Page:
Collapse of Pfizer-Allergan deal sends shockwaves through the US – such is the leading article for today’s (7 April 2016) Financial Times.

inversion[1]It might have sent shockwaves through the financial world, but what effect did it have on the world of the ordinary taxpayer? My guess is that he/she hasn’t the faintest idea what was at stake but if they did they’d be madder than ever.

You see, this proposed deal between Pfizer and Allergan was not just another corporate merger. It was ‘an inversion’ such that if it had gone through, Pfizer would have in effect ‘expatriated’ ( now owned by an Irish parent corporation).As the result, it’s estimated that Pfizer would have saved as much as $35 billion in US taxes. Given that the Republicans, in their internal budget negotiations, claim that $30 billion in deficit-reduction is required for the coming fiscal year, this failed ‘inversion’ seems all the more interesting.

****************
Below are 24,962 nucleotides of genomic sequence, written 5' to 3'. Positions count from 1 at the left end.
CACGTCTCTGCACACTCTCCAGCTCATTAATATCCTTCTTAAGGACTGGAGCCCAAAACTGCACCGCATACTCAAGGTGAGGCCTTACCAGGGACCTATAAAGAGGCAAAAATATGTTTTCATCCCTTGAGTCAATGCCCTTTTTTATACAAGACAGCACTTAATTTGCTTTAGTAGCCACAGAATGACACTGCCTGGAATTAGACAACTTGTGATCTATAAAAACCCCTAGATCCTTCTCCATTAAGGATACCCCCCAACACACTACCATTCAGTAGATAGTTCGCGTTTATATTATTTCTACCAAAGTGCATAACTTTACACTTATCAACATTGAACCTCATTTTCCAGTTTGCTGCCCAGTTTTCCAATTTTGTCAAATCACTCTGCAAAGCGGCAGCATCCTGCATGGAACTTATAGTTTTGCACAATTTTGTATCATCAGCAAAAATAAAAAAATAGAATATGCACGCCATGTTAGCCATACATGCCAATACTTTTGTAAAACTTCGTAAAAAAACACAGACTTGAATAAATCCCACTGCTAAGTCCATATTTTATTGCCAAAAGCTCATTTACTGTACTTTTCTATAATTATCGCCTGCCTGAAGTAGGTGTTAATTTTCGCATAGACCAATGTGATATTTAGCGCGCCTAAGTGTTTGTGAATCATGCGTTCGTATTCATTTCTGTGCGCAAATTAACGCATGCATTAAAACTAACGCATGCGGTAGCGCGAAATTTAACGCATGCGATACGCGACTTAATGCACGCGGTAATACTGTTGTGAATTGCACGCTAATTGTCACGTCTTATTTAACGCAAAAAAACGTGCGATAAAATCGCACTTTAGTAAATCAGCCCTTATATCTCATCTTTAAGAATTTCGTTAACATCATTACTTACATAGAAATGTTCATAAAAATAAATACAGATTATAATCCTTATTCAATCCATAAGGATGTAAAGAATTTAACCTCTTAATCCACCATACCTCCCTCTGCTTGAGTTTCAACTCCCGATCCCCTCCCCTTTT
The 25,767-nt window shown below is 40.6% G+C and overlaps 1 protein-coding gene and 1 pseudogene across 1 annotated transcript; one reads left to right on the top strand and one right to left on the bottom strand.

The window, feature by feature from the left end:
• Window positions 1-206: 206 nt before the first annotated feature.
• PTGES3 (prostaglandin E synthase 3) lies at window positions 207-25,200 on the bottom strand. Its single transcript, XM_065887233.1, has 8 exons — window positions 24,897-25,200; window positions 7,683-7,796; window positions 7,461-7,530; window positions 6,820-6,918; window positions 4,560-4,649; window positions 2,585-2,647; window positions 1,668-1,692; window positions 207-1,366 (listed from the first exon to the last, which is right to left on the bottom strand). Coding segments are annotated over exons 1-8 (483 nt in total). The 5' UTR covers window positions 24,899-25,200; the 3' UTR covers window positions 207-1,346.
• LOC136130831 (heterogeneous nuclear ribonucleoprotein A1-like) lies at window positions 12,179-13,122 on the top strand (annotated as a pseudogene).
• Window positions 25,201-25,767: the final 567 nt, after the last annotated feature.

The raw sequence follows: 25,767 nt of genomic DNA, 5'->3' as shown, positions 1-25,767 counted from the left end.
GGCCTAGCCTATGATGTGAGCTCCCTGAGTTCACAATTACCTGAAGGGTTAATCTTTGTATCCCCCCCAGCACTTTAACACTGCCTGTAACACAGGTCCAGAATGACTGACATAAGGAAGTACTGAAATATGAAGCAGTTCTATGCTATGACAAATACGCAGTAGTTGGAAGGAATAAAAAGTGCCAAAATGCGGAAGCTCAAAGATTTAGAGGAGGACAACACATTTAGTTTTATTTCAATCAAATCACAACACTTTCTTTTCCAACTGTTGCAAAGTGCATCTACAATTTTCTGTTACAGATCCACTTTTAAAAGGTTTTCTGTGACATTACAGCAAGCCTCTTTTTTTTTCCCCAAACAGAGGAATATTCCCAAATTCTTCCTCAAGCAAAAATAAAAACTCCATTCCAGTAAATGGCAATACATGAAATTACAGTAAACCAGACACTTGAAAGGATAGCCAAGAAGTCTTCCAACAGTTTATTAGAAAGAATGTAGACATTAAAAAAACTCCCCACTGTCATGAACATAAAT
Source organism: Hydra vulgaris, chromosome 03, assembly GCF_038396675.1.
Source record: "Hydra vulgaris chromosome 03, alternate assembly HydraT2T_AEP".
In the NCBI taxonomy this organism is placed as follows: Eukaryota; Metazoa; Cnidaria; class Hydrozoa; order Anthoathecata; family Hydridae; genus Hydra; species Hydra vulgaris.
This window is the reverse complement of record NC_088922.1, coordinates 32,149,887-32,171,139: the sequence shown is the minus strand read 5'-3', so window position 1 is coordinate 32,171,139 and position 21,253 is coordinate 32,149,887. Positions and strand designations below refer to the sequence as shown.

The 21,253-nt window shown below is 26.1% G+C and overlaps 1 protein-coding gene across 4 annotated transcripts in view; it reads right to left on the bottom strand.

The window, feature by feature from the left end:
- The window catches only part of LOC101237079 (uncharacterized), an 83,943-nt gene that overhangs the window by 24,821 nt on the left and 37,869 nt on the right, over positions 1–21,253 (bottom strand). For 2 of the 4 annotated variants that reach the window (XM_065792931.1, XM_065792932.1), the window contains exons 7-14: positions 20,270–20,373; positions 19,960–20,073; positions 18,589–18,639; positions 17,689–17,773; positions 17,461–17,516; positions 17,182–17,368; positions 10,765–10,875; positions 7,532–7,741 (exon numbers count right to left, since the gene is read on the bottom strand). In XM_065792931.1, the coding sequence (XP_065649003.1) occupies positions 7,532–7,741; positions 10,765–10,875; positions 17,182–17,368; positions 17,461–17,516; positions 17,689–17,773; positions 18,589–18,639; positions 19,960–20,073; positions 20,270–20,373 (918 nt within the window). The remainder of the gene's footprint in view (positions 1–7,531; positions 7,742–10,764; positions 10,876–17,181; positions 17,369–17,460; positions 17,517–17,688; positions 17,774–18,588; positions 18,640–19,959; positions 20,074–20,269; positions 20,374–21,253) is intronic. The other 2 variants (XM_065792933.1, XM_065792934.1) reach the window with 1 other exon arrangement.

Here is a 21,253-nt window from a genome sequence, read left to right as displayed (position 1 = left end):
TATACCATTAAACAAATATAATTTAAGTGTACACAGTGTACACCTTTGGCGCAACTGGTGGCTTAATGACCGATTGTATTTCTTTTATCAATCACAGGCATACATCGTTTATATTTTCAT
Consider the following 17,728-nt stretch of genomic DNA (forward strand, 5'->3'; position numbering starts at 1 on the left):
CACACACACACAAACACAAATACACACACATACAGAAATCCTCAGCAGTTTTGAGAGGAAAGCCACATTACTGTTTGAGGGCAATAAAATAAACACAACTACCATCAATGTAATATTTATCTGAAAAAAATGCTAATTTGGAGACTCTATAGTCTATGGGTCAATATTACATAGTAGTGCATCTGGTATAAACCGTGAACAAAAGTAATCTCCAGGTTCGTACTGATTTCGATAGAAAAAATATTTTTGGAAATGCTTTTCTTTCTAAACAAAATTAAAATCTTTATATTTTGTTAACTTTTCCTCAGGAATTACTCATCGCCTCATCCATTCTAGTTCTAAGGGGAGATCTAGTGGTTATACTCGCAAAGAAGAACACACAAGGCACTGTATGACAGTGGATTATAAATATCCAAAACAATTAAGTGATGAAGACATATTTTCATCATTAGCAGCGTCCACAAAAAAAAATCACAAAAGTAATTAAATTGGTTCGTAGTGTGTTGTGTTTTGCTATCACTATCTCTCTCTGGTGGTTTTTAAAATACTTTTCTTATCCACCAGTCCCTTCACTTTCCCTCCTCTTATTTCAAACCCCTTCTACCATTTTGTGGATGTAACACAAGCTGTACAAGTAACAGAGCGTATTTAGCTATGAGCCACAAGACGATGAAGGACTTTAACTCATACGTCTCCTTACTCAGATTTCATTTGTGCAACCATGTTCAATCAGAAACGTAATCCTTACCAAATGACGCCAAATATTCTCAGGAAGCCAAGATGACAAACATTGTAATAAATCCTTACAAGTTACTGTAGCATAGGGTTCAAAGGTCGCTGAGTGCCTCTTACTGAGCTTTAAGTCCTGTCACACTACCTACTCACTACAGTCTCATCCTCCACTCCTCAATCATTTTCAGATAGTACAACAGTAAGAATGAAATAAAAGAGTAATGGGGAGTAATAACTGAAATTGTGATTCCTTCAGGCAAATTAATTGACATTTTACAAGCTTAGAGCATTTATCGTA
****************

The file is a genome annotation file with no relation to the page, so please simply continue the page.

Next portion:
According to the Financial Times, Pfizer’s board voted to abort the blockbuster deal after the US Treasury unveiled proposals that appeared designed to squash the lucrative benefits anticipated on the deal.

I’m not quite sure where this leaves Pfizer with more than $128 bn of profits stored abroad. But if they do bring that money back to the US (where it might be rather useful for Americans to have it invested) they will have a whopping big US tax bill.

What happens next, no one knows – but one thing is for sure – if taxpayers understood a bit more about the high stakes involved between corporations and the  health of the American economy – as well as how various politicians are involved –  they might vote differently in the upcoming election.

 

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